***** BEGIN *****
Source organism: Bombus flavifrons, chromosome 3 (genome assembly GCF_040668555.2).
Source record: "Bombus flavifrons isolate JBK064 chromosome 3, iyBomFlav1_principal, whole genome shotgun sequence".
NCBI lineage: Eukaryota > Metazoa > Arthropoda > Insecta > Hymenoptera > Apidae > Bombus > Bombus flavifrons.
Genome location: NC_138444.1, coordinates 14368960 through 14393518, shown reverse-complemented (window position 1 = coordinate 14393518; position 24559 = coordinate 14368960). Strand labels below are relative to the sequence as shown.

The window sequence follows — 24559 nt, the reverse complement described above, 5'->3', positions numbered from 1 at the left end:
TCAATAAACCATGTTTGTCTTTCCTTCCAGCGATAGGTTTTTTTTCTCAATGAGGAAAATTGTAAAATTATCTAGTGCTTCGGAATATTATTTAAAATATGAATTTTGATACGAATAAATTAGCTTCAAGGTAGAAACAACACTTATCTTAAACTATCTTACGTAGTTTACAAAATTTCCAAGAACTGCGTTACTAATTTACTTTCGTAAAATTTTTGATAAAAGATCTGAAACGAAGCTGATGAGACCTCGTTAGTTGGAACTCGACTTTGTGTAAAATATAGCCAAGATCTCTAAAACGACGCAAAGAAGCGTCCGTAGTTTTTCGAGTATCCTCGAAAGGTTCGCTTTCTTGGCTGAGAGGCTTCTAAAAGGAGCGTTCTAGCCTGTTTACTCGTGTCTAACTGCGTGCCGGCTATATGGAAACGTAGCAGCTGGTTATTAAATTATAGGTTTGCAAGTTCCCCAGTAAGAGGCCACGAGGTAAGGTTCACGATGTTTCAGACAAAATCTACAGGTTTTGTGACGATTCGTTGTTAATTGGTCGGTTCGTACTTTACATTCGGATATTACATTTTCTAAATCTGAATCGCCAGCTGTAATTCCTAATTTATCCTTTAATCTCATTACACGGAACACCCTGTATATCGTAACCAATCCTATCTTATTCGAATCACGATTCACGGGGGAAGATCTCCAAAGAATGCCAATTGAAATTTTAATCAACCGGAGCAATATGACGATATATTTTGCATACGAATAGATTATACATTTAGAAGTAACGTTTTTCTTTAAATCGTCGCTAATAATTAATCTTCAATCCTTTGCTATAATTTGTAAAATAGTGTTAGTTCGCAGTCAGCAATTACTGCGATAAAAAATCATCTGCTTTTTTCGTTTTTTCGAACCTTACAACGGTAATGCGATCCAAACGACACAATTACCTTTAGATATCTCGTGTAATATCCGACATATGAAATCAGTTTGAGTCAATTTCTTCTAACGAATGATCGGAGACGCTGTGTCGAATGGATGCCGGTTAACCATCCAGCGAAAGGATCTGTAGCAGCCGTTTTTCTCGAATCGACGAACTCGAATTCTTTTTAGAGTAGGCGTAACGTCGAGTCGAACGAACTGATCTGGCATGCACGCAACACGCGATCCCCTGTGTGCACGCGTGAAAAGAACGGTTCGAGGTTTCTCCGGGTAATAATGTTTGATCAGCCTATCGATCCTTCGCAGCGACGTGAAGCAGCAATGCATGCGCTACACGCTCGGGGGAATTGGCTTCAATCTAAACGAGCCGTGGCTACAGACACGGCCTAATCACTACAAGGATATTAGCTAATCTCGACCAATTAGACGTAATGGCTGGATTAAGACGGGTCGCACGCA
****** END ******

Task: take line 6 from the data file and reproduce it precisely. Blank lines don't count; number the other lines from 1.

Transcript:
TCAATAAACCATGTTTGTCTTTCCTTCCAGCGATAGGTTTTTTTTCTCAATGAGGAAAATTGTAAAATTATCTAGTGCTTCGGAATATTATTTAAAATATGAATTTTGATACGAATAAATTAGCTTCAAGGTAGAAACAACACTTATCTTAAACTATCTTACGTAGTTTACAAAATTTCCAAGAACTGCGTTACTAATTTACTTTCGTAAAATTTTTGATAAAAGATCTGAAACGAAGCTGATGAGACCTCGTTAGTTGGAACTCGACTTTGTGTAAAATATAGCCAAGATCTCTAAAACGACGCAAAGAAGCGTCCGTAGTTTTTCGAGTATCCTCGAAAGGTTCGCTTTCTTGGCTGAGAGGCTTCTAAAAGGAGCGTTCTAGCCTGTTTACTCGTGTCTAACTGCGTGCCGGCTATATGGAAACGTAGCAGCTGGTTATTAAATTATAGGTTTGCAAGTTCCCCAGTAAGAGGCCACGAGGTAAGGTTCACGATGTTTCAGACAAAATCTACAGGTTTTGTGACGATTCGTTGTTAATTGGTCGGTTCGTACTTTACATTCGGATATTACATTTTCTAAATCTGAATCGCCAGCTGTAATTCCTAATTTATCCTTTAATCTCATTACACGGAACACCCTGTATATCGTAACCAATCCTATCTTATTCGAATCACGATTCACGGGGGAAGATCTCCAAAGAATGCCAATTGAAATTTTAATCAACCGGAGCAATATGACGATATATTTTGCATACGAATAGATTATACATTTAGAAGTAACGTTTTTCTTTAAATCGTCGCTAATAATTAATCTTCAATCCTTTGCTATAATTTGTAAAATAGTGTTAGTTCGCAGTCAGCAATTACTGCGATAAAAAATCATCTGCTTTTTTCGTTTTTTCGAACCTTACAACGGTAATGCGATCCAAACGACACAATTACCTTTAGATATCTCGTGTAATATCCGACATATGAAATCAGTTTGAGTCAATTTCTTCTAACGAATGATCGGAGACGCTGTGTCGAATGGATGCCGGTTAACCATCCAGCGAAAGGATCTGTAGCAGCCGTTTTTCTCGAATCGACGAACTCGAATTCTTTTTAGAGTAGGCGTAACGTCGAGTCGAACGAACTGATCTGGCATGCACGCAACACGCGATCCCCTGTGTGCACGCGTGAAAAGAACGGTTCGAGGTTTCTCCGGGTAATAATGTTTGATCAGCCTATCGATCCTTCGCAGCGACGTGAAGCAGCAATGCATGCGCTACACGCTCGGGGGAATTGGCTTCAATCTAAACGAGCCGTGGCTACAGACACGGCCTAATCACTACAAGGATATTAGCTAATCTCGACCAATTAGACGTAATGGCTGGATTAAGACGGGTCGCACGCA